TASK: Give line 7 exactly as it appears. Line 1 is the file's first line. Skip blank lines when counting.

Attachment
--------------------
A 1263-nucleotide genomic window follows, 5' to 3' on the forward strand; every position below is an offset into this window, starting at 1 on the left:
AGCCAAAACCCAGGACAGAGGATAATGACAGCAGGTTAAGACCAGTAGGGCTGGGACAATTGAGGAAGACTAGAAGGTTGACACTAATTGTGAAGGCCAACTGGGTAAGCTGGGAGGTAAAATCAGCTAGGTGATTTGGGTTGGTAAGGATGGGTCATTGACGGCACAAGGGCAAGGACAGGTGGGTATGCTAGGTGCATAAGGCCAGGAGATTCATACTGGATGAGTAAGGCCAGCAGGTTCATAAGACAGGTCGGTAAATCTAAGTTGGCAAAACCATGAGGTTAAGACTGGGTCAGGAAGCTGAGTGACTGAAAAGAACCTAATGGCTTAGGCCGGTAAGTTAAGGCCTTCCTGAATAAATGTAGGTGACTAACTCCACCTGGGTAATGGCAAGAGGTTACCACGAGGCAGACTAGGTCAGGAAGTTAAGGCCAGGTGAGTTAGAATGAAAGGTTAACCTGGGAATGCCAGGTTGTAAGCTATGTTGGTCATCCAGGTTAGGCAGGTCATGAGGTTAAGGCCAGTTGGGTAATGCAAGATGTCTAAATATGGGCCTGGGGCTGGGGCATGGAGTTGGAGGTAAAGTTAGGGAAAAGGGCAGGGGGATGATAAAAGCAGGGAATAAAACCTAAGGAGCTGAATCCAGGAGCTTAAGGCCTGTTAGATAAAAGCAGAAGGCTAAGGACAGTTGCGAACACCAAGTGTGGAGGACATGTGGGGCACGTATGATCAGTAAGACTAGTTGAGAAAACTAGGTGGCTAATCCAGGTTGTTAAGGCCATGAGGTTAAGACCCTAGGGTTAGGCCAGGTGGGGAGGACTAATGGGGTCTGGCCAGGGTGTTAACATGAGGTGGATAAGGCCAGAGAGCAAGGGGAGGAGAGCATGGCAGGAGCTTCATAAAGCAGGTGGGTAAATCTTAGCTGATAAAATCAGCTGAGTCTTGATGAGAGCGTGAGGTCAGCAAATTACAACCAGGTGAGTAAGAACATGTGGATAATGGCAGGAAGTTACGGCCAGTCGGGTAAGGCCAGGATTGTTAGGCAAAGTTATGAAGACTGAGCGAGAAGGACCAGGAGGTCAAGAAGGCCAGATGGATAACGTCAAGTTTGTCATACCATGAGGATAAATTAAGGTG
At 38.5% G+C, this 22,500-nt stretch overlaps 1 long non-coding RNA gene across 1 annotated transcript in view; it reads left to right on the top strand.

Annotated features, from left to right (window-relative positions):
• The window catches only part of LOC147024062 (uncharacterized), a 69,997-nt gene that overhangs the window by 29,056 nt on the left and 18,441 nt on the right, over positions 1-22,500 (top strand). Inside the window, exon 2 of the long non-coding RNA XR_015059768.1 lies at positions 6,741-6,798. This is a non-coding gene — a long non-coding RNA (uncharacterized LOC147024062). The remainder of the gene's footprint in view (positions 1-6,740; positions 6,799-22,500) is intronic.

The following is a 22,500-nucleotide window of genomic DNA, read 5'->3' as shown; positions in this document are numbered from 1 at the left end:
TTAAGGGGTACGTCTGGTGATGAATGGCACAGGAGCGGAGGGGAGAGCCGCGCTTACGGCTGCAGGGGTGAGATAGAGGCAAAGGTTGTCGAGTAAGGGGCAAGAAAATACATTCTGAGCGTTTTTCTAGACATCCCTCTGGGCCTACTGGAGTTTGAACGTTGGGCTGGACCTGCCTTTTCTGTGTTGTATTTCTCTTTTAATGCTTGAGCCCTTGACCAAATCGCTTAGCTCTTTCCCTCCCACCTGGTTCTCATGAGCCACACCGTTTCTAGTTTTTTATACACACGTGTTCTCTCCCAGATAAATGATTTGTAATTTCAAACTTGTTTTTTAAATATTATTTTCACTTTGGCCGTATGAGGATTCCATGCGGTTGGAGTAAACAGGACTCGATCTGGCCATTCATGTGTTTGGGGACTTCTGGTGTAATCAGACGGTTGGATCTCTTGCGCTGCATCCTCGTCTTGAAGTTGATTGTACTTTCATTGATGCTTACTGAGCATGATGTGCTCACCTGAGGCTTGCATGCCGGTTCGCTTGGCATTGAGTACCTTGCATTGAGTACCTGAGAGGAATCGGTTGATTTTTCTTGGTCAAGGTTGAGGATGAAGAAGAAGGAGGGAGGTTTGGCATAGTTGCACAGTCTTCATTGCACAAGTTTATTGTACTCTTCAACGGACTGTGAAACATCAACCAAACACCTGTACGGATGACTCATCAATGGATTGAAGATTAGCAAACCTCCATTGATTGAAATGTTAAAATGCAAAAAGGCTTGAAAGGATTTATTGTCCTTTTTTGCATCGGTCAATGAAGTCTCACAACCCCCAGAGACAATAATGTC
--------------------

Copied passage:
TTAAGGGGTACGTCTGGTGATGAATGGCACAGGAGCGGAGGGGAGAGCCGCGCTTACGGCTGCAGGGGTGAGATAGAGGCAAAGGTTGTCGAGTAAGGGGCAAGAAAATACATTCTGAGCGTTTTTCTAGACATCCCTCTGGGCCTACTGGAGTTTGAACGTTGGGCTGGACCTGCCTTTTCTGTGTTGTATTTCTCTTTTAATGCTTGAGCCCTTGACCAAATCGCTTAGCTCTTTCCCTCCCACCTGGTTCTCATGAGCCACACCGTTTCTAGTTTTTTATACACACGTGTTCTCTCCCAGATAAATGATTTGTAATTTCAAACTTGTTTTTTAAATATTATTTTCACTTTGGCCGTATGAGGATTCCATGCGGTTGGAGTAAACAGGACTCGATCTGGCCATTCATGTGTTTGGGGACTTCTGGTGTAATCAGACGGTTGGATCTCTTGCGCTGCATCCTCGTCTTGAAGTTGATTGTACTTTCATTGATGCTTACTGAGCATGATGTGCTCACCTGAGGCTTGCATGCCGGTTCGCTTGGCATTGAGTACCTTGCATTGAGTACCTGAGAGGAATCGGTTGATTTTTCTTGGTCAAGGTTGAGGATGAAGAAGAAGGAGGGAGGTTTGGCATAGTTGCACAGTCTTCATTGCACAAGTTTATTGTACTCTTCAACGGACTGTGAAACATCAACCAAACACCTGTACGGATGACTCATCAATGGATTGAAGATTAGCAAACCTCCATTGATTGAAATGTTAAAATGCAAAAAGGCTTGAAAGGATTTATTGTCCTTTTTTGCATCGGTCAATGAAGTCTCACAACCCCCAGAGACAATAATGTC